Wearing the thickest gloves possible is also useful. You won’t prevent a nail from damaging your hand if you point incorrectly, but you can always reduce the problem if you use robust protection.
Finish nailers usually have safety nose or trigger lock, keeping it from activating the tool unexpectedly.
You may also find rubber tip covers, which help to prevent misfires from causing any damage to nearby objects.
Always make sure to align the nailer right over the wood. Especially if you’re using an angled nailer, you’ll have to make an extra effort to aim correctly. Otherwise, you may end up damaging the piece.
Comparing Brad Nailer vs Finish Nailer Features
Yes, now it’s time to make a more in-depth comparison between the two so you can have a better idea of what to go for. Take into account each factor so you can make a better choice eventually:
A brad nailers works better for small projects. The 18-gauge nails it uses are exceptional for decoration and piecing together small pieces of wood. But the result tends to be very fragile, so they don’t work for large pieces or thick ones.
In contrast, finish nails are longer and thicker, a little sturdier, and often produce larger holes with their 16 to 14-gauge nails.
So the proper usage would be in piecing furniture or large pieces of wood together for a strong bond. In decoration projects they won’t work too well. The large heads of finish nails usually needs to be covered with wood putty.
Ease of Use
It is almost obvious that being a small machine, a brad nailer is very easy to use. They don’t demand much strength to achieve accuracy and most mistakes can be reversed.
For finish nailers the operation will be a little more difficult. They demand more precision because each nail is thick and large, so if you miss the right place you may not have a second chance. Or eventually, it will leave a large hole or mark.
So, brad nailers are easier to use, but that’s because they are smaller and lighter. Finish nailers are the opposite.
Here, you will find the same difference. Brad nailers being small and light, don’t demand many safety requirements. You just need to make sure the machine is lubricated and use the proper safety equipment like eyewear and gloves.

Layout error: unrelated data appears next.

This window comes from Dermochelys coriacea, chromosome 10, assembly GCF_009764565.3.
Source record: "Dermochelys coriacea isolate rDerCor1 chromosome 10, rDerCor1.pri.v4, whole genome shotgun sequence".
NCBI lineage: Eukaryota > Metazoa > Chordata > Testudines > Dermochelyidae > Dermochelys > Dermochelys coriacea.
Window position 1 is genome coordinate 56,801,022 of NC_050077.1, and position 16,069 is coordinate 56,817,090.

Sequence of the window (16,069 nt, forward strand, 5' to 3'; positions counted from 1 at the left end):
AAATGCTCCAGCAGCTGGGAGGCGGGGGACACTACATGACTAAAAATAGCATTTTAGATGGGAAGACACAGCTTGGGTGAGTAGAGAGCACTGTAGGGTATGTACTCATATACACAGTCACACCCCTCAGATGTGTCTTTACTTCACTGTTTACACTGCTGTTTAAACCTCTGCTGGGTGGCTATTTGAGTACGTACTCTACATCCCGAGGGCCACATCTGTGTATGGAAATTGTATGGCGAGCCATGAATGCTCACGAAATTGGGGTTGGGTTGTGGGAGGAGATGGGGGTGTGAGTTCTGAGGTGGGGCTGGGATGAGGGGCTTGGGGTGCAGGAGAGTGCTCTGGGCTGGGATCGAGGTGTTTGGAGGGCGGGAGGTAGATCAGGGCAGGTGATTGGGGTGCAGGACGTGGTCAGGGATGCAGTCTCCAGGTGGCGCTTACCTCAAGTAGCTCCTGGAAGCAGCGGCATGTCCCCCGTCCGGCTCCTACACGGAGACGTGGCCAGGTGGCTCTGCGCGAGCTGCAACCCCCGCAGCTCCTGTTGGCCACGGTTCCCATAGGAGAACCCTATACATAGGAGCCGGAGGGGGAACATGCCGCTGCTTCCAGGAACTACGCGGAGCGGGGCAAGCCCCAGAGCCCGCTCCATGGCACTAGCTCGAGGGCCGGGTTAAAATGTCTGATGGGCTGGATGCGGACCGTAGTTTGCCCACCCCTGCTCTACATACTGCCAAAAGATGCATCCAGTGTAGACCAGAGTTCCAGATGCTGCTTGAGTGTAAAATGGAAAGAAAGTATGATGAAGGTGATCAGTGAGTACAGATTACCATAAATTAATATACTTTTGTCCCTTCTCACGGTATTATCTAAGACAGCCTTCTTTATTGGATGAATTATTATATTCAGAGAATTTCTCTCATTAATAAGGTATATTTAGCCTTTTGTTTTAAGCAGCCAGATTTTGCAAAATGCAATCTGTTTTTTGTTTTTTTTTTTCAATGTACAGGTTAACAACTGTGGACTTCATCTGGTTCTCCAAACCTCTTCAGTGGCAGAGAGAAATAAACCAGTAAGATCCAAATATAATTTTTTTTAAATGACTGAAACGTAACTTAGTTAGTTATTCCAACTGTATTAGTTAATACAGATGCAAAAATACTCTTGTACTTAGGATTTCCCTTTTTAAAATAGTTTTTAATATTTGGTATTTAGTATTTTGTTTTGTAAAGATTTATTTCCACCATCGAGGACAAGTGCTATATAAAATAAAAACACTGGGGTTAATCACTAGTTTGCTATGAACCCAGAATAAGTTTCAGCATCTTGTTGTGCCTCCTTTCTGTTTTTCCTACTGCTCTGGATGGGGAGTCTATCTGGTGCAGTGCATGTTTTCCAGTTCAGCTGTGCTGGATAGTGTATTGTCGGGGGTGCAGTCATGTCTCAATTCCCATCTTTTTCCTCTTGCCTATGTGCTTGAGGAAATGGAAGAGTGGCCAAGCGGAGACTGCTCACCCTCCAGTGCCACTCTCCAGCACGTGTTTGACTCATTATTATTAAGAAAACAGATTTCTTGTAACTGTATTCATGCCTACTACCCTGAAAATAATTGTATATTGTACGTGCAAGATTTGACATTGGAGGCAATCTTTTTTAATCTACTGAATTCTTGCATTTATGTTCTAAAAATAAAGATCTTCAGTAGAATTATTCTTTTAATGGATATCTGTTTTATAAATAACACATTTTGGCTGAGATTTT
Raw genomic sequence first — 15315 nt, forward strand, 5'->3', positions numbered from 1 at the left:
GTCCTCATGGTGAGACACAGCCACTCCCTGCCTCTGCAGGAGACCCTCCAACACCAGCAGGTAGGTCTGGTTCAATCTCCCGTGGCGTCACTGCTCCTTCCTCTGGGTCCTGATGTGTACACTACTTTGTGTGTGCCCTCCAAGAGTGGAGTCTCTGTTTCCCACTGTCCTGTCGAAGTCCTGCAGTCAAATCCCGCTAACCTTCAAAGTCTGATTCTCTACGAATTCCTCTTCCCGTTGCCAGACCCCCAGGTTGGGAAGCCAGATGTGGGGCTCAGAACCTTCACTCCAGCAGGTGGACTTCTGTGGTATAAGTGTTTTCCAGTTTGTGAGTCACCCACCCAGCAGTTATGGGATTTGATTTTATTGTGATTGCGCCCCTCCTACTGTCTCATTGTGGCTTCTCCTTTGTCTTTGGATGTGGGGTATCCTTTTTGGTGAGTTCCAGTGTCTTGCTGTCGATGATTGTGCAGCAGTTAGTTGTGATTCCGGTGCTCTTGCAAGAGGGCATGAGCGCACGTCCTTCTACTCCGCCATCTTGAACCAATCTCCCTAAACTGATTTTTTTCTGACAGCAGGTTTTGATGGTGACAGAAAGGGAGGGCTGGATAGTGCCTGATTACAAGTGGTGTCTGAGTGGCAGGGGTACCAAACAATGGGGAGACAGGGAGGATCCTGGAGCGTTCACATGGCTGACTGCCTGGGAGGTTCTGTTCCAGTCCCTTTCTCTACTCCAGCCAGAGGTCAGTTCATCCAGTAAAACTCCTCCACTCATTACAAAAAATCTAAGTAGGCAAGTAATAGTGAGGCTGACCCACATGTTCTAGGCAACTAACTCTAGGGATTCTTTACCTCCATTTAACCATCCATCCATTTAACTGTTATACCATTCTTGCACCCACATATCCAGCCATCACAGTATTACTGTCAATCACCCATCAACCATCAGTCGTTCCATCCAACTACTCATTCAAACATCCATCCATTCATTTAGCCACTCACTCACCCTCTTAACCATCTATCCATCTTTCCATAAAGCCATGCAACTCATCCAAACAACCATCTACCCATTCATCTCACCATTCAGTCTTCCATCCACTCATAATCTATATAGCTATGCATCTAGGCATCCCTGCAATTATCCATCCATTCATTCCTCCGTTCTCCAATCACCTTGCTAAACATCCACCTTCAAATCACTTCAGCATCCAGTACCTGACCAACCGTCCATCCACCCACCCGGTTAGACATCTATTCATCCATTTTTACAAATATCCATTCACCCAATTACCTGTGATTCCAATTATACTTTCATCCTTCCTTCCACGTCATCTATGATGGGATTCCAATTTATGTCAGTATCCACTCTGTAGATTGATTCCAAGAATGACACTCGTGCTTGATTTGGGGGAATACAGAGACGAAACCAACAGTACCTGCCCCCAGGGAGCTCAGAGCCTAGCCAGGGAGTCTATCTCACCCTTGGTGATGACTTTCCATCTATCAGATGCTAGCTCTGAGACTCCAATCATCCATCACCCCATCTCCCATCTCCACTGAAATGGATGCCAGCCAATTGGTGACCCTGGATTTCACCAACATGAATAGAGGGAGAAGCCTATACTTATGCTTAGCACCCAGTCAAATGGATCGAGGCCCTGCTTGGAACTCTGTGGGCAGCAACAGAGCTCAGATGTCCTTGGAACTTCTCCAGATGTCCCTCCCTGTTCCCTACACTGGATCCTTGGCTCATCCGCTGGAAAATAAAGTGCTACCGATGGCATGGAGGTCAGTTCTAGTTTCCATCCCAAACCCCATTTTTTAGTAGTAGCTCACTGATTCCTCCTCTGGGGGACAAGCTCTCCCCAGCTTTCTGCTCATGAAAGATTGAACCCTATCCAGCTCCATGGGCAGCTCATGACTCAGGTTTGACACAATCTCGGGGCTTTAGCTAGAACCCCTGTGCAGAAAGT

Finish nailers, on the other hand, are very large and produce a lot of force and noise. So you must not only use protective equipment like gloves and goggles but also earmuffs to prevent any damage to your ears.
On top of that, finish nailers often have additional safety measures like rubber tops and trigger-locking mechanisms. As they are larger and stronger than brad nailers, they also are more dangerous, so the safety measures are a little more demanding.
Lastly, the cost of each product depends heavily on the brand and model. However, it is not a surprise that a brad nailer is way more affordable than a finish nailer.
In fact, the price of a finish nailer can be double of a brad nailer, even if they are from the same brand and model series.
The nails for using in finish nailers are also more expensive than the small nails of brad nailers. But of course, in some cases a high-end brad nailer for professionals can cost way more than a standard finish nailer for amateurs. So be careful when choosing.
Get the Right Nailer for Your Needs Now!
By now, you should be familiar with everything a Brad nailer and a Finish nailer have in common and in what factors they differ.
If you need to get rid of a small fix or attach two pieces of plywood, cardboard or trim wood – then using a brad nailer is the way to go.
But if you want to make furniture, attach something firmly to a wall, or just make really sturdy joints, then a Finish nailer will be your best choice.
Which one should you go for? Well, the one that meets your needs the most. And why not choose both? That could also come in as a handy choice too.